Turning the tide for translation: Six questions for Susan Bernofsky

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Bogdan Buzdugan
Local time: 04:21
Italian to Romanian
+ ...
German vs English - Economy of Language Jul 4, 2016

The truth is German has a rare quality nowadays: it is indeed a pure and unaltered language. It has preserved its rigorous grammar construction - it has a very flexible word order because of its inflectional Latin syntax; Latin also influenced the verb tenses in German. The fact is that this beautiful and rich language that gave birth to poetry such as Hölderlin's and Rilke's, owns an admirable ease of use, being able to express a whole range of emotions and relationships in a few words or in subtle shifts of tense, that few languages can match.
German's marvellous insights into human nature (the way it succeeds in comprising philosophical concepts in a single word) is a strong example of how a language can really shape minds and entire cultures.
The word "Geist" makes you think to a round and complete entity that is both Spirit and Mind, but all German language and culture it's actually feeling/thinking spirit.

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Maxi Schwarz
Local time: 20:21
German to English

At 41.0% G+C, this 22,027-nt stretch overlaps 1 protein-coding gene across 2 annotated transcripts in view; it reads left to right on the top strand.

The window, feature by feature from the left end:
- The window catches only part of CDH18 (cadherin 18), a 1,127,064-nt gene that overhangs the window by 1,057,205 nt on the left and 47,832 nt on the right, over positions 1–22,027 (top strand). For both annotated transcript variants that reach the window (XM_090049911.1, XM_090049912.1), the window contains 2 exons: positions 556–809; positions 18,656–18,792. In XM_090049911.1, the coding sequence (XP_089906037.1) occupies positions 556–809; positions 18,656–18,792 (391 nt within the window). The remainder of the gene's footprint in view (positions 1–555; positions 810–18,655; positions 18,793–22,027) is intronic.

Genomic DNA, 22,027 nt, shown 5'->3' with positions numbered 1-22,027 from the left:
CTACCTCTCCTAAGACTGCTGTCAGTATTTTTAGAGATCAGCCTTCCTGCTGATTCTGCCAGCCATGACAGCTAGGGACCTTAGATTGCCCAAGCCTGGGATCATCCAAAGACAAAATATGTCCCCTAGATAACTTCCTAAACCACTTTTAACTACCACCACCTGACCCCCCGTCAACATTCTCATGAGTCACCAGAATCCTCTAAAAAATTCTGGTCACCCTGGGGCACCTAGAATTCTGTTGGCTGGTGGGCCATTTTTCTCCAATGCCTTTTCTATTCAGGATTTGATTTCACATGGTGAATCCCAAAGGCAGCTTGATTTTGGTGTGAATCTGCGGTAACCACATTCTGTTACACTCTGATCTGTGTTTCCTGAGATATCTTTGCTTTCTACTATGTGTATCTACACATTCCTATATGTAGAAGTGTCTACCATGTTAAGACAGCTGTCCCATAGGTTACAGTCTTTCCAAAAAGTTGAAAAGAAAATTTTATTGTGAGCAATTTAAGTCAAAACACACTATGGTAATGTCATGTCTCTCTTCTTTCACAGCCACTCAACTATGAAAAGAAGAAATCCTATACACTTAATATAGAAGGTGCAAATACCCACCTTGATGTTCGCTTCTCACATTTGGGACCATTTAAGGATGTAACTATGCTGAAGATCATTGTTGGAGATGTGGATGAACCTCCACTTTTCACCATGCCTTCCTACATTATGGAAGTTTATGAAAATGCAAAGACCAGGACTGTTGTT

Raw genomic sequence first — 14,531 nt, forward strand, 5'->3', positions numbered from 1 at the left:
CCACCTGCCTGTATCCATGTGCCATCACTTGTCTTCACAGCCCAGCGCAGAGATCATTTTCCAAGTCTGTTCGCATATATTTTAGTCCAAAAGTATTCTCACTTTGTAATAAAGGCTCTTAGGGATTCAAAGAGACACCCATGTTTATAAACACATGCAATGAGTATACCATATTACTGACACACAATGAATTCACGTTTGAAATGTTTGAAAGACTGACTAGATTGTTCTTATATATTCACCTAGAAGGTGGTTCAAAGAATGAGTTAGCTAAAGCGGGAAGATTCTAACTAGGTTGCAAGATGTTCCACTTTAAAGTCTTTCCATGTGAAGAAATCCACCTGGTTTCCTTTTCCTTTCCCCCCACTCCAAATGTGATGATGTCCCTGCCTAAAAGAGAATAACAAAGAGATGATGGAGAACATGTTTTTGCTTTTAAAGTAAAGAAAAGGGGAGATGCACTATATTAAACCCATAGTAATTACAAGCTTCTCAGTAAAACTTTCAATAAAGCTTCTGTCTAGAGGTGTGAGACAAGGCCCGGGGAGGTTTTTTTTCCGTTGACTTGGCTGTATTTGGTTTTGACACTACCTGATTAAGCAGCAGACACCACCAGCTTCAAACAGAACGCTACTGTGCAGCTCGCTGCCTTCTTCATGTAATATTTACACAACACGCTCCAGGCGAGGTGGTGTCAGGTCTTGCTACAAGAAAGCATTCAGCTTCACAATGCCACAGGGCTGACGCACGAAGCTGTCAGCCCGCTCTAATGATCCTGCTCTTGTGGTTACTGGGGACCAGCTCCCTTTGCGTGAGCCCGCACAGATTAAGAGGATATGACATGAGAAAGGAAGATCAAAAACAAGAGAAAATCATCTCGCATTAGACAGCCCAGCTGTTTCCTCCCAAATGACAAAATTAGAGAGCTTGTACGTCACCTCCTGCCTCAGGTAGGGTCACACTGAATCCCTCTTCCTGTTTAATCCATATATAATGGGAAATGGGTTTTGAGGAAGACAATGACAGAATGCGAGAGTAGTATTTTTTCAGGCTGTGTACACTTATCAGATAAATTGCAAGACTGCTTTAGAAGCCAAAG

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what tide is being turned? Jul 4, 2016

I read the transcript rather than spending the time listening to it. It seemed to be about translating books from German. Did I miss the part where a tide of some kind is being turned in some other direction?

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Catherine Howard
United States
Local time: 21:21
Portuguese to English
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she explains the tide that's turning right there in the text Jul 10, 2016

She is explicit about the turning tide when the interviewer asked her why publishers in the U.S. publish so few books in translation:

"The number of translations that have been published in the US, I think, is beginning to increase again.
There’s been a whole new crop of mostly smaller publishers specializing in translated literature, and I
have a sense that there’s a lot of interest from younger readers in reading international literature now
[ . . . ] I think publishers used to think that they couldn’t sell books that were translated [ . . . ] There
was just actually a study in England finding that the translated books were in many cases selling better
than similar books written in English. I think there’s something of a renaissance going on of interest in
translated literature. So, I think that tide is turning. "

[Edited at 2016-07-10 13:37 GMT]

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Turning the tide for translation: Six questions for Susan Bernofsky

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